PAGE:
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Wednesday, 13 February 2013

mind over matter: a guest-post by Craig Pickering...



Recently, British sprinter Craig Pickering caused a bit of a stir in the UK by turning out for the British Bobsleigh team - and, after starting the sport only 3 weeks previous - actually competing at the 2013 World Championships in St Moritz, Switzerland.  With personal bests on the track of 6.55 over 60m and 10.14 over 100m, Craig has officially become the fastest sprinter currently on the bobsleigh circuit (though he’s not the quickest ever: Canadian 4x100m Olympic and World Champion sprinter Glenroy Gilbert, who had a 100m PB of 10.10, competed at the 1994 Winter Olympic Games;  American sprinter and NFL player Willie Gault, who also had a 100m PB of 10.10, competed on the US Bobsled team with current US Head Coach Brian Shimer at the 1988 Olympic Games in Nagano; and American sprinter Jeff Laynes, who has a 60m PB of 6.54 and 100m PB of 10.01 competed for the American bobsled team in the 2001-02 season, but never made a World Championship or Olympic Team...many other sprinters have tried the sport out, but to my knowledge, these are the four fastest to ever compete on the World Cup circuit).




I’ve been bugging Craig to write a blog for me for a while now, and I’m glad to say that he’s finally gotten around to doing it!  Currently trying to train at the Olympic bob track in Sochi, Russia (I say ‘trying’ because the track has had a whole host of problems, and training has been delayed repeatedly - at least for all the countries that are not named ‘Russia’!), Craig is just finishing up on his first season as a bobsledder.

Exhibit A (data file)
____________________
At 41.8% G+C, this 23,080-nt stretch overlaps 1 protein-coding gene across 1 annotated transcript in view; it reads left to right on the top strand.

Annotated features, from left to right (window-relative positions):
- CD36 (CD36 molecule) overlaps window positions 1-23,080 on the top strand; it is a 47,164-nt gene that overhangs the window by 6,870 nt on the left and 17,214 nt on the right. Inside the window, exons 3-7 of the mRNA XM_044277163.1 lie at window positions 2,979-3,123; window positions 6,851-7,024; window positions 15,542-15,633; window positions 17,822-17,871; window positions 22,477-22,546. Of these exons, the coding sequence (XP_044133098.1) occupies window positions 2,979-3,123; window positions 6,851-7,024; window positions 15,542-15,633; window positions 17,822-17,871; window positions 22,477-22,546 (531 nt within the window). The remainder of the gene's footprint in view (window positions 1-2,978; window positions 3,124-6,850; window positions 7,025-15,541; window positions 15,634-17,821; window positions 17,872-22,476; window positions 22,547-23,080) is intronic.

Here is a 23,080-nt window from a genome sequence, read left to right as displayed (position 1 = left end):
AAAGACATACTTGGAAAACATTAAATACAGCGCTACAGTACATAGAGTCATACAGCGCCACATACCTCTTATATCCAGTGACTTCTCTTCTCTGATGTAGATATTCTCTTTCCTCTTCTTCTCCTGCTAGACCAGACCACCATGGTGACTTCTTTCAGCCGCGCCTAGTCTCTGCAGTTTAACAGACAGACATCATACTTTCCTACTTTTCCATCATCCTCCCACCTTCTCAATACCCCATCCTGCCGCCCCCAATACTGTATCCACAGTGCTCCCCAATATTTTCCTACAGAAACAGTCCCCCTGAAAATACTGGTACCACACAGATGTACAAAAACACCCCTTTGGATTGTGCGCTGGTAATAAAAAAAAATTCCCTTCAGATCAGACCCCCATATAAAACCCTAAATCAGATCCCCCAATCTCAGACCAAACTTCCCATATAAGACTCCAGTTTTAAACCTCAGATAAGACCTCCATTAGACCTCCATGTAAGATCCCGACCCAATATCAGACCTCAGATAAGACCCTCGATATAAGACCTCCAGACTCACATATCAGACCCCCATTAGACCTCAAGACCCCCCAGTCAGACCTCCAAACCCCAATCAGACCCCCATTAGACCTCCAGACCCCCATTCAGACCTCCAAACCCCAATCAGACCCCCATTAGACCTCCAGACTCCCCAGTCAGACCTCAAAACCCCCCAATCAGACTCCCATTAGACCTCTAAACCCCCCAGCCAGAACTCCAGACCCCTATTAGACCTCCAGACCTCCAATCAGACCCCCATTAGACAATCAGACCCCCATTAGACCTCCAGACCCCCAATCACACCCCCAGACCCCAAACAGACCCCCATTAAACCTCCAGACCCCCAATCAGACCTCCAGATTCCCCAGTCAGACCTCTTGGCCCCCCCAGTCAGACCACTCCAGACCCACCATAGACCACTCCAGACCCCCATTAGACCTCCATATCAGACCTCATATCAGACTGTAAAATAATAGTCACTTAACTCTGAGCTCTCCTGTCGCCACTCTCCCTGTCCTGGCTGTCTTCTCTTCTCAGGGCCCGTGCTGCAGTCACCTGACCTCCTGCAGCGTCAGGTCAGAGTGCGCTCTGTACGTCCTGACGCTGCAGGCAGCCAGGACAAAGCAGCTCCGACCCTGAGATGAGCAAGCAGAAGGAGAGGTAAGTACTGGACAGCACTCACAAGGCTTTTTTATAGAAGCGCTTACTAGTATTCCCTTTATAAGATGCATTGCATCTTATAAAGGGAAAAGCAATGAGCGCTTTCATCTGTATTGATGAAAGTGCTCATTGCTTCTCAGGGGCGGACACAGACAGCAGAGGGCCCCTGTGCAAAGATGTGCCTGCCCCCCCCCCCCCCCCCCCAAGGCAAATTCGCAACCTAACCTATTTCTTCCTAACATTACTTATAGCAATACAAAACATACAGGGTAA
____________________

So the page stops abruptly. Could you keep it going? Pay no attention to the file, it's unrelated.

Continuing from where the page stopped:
As many of you know, I first started this blog as a bit of an exploration of what defines success in high-performance sport - both from an athlete’s and a coach’s standpoint.  What are the requirements?  What are the commonalities?  What are the differences?  Craig has had some tremendous successes in his career, including bronze at the 2003 World Junior Championships, and bronze in the 4x100m relay at the 2007 World Championships (and 10th in the 100m).  He’s been one of the top sprinters in Europe for close to a decade, so if anyone can speak on success, I believe Craig can.  

Today, through the narrative of transitioning from sprinting to bobsledding, Craig underlines some of the keys to what has led to his triumphs over the years:



Five weeks ago, I stood on the start block of the bobsleigh track in Königssee, high atop a beautiful lake in Bavaria near the Germany-Austria border. I had never pushed a bobsleigh before - not on ice anyway.  I had never been down a bobsleigh track in my life. I had sat in a real bobsleigh once - 30 minutes prior - to make sure I could fit in properly. And here I was, about to push the bob like my life depended on it, jump in, and experience one minute of ???who knows???

It had been a very quick journey to this point. In October 2012 I was informed by UK Athletics that I would not be retained on the funding programme for 2013; partly because I had missed the whole of the 2012 season through injury (I had surgery on one of my lumbar discs). After getting this news, I spoke to Gary Anderson - the Performance Director from British Bobsleigh - about the possibility of trying something new, and he seemed keen. In November I went to do some initial testing, and scored pretty high, and then, in the mid-season squad testing, I actually finished first in all the push tests. 

Off the back of this, I was invited out as part of the team to gain some experience.